language / pop culture / symbolism / Teaching Ideas / Uncategorized

Diversifying education with music: 5 popular songs with literary devices by AAPI artists

5 songs with literary devices by AAPI artists to analyze in secondary ELA is written with a blue overlay of a DJ turntable

Looking for a fresh way to introduce students to AAPI creative works? Examine these five diverse songs with literary devices by AAPI artists and make learning more engaging in secondary ELA classrooms!

5 songs with literary devices by AAPI artists to analyze in secondary ELA is written with a blue overlay of a DJ turntable

We’re all about using songs as a tool to teach valuable literary concepts, especially with figurative language. My kids always have their headphones in their ears anyway, so why not try to make their learning more attuned to their interests?

Here are some easy tips to keep in mind when incorporating music into your curriculum:
1. Use it as an opportunity to elevate voices of color and their experiences

2. Keep it appropriate (I’m going to age myself by saying…”the music nowadays,” but it’s true)

3. Make it purposeful – don’t incorporate music just to do it. Figure out what skill you want them to practice first, then use music as the tool to help them learn it.

Now, onto sharing AAPI artists’ songs with literary devices!


Aiko alludes to the lullaby “Twinkle, Twinkle Little Star” in her song dedicated to her child. 

“Promises” by Jhené Aiko

This heartbreaking song is also an effective song selection for teaching tone & mood!

Check out my lesson idea on cultural appropriation where Doja Cat’s “Vegas” alludes to Big Mama Thornton’s “Hound Dog” which Elvis covered.

Dramatic irony

Joji’s song gives us, the audience, insight into something a character, his current girlfriend, knows nothing about.

“Glimpse of Us” by Joji

Discuss how dramatic irony heightens the tension in this hit song your students will love to dissect.

One of Danielle’s most valued blog posts is about 15 songs to use in your secondary ELA class! All songs are diverse and can teach a variety of skills.

Hyperbole & metaphor

The entire chorus of Gray’s song is FANTASTIC for students to understand the purpose and impact of hyperboles.

“Astronomy” by Conan Gray

The exaggeration and comparisons throughout also make this a great tool for teaching students metaphorical meanings in a text.

Any of these song selections pair wonderfully with the literary devices bundle resource, which includes a fun BINGO game your kids will love.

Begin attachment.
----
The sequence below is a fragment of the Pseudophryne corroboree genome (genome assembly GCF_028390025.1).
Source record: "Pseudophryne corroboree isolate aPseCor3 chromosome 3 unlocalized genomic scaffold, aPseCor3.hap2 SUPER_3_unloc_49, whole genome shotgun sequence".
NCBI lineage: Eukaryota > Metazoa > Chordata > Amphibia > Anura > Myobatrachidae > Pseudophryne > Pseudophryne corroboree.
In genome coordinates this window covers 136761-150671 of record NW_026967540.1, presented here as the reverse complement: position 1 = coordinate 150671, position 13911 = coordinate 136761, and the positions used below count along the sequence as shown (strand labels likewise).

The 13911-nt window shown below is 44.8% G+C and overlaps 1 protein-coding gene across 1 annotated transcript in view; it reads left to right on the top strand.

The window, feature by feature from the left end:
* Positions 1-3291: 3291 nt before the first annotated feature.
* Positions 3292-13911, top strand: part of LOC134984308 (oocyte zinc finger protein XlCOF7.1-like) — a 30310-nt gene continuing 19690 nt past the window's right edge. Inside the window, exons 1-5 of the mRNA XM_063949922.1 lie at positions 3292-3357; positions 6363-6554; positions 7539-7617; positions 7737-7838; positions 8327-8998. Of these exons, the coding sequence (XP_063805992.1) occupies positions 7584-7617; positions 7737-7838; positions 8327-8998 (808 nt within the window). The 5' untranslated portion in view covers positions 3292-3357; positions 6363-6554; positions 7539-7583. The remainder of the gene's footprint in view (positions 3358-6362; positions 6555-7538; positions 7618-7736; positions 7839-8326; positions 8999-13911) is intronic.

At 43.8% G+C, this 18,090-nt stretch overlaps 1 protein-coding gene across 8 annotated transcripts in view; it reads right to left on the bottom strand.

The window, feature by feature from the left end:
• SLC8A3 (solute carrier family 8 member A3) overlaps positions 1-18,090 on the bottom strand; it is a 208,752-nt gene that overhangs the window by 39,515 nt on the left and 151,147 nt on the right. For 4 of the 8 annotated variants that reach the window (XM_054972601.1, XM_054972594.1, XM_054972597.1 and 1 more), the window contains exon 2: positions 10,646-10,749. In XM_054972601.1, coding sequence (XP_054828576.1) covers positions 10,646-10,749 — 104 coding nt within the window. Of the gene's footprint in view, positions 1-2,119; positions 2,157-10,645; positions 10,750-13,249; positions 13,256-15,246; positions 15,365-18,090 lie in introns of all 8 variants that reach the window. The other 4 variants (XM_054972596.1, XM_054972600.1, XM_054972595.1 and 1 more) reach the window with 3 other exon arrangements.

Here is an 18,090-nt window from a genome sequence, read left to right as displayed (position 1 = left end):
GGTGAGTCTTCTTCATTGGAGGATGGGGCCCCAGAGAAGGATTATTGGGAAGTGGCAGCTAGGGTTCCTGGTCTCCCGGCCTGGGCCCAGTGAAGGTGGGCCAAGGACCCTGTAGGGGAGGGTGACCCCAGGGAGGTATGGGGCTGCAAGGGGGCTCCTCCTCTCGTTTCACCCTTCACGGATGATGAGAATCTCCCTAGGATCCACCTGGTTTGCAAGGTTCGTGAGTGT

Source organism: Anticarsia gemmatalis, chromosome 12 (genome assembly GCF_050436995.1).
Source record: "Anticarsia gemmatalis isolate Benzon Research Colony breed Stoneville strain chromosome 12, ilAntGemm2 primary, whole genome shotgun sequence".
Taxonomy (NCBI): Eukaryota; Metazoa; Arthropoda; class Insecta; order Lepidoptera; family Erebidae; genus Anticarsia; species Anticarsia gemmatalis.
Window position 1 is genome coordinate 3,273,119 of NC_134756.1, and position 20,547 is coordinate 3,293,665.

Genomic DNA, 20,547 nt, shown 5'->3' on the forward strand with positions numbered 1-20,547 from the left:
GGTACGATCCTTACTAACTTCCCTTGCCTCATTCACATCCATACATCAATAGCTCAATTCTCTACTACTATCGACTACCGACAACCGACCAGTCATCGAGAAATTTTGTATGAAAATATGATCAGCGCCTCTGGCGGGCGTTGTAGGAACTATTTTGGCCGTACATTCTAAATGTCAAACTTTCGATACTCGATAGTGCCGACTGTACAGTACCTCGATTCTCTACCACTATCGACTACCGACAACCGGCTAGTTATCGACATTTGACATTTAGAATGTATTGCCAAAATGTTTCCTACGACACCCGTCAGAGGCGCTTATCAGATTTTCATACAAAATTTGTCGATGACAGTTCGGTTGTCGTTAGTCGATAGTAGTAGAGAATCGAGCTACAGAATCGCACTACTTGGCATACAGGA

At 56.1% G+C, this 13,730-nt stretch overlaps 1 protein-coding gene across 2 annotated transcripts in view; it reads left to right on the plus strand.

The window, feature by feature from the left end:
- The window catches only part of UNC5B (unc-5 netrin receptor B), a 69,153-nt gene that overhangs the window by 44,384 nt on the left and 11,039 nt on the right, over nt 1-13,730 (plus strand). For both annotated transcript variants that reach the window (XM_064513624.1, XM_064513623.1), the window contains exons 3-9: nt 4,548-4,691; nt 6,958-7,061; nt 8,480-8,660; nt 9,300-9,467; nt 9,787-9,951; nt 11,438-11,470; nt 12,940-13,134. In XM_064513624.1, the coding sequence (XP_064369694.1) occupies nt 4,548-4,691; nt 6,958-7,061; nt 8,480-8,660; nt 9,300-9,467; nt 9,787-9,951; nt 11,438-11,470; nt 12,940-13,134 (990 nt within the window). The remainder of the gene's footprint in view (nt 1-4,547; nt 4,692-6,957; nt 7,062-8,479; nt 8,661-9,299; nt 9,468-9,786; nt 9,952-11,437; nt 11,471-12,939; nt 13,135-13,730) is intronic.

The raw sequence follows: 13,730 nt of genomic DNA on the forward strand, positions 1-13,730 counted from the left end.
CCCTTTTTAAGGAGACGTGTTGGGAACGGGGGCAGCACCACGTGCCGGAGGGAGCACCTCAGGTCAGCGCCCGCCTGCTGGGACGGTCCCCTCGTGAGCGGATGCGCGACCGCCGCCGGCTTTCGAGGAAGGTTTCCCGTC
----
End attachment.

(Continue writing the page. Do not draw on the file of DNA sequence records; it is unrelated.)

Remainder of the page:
This short song is great for focusing on the impact of similes. I personally think if you’re looking for songs with literary devices you want to aim for a simple song to avoid overwhelm.

“broken cd” by beabadoobee

Having students examine the power of comparison and repetition using this song is a guaranteed success!

If you’re in need of some other fresh ideas for incorporating music in your class, read this blog post that gives you 6 effective and low-maintenance ways to do so! My personal favorite includes using songs as a way to teach students about writing personal narratives.


So many of us know this song, but do our students understand what Rodrigo’s driver’s license actually symbolizes?

“driver’s license” by Olivia Rodrigo

Have students compare what it means for young adults to get their license to what it meant to Rodrigo.

If you’re looking for a resource to help guide your students’ understanding of symbolism (and allegory), say no more!

5 songs with literary devices by AAPI artists to analyze in secondary ELA is written with a blue overlay of a DJ turntable

Final remarks

No matter how you go about incorporating songs into your curriculum, I cannot speak highly enough about it. There’s something to be said for the way music engages our students, unlike any other text. It’s short, sweet, and relevant.

Want more ideas for songs to analyze in your classroom? 
Here are 15 additional songs to use, some top Broadway songs, song pairings for Romeo & Juliet, and lastly, some song pairings for The Odyssey

Want to incorporate more songs but don’t want to do the work? We’ve got you covered. Check out how Shakespeare plays can be set to pop songs! Yup, you heard that correctly.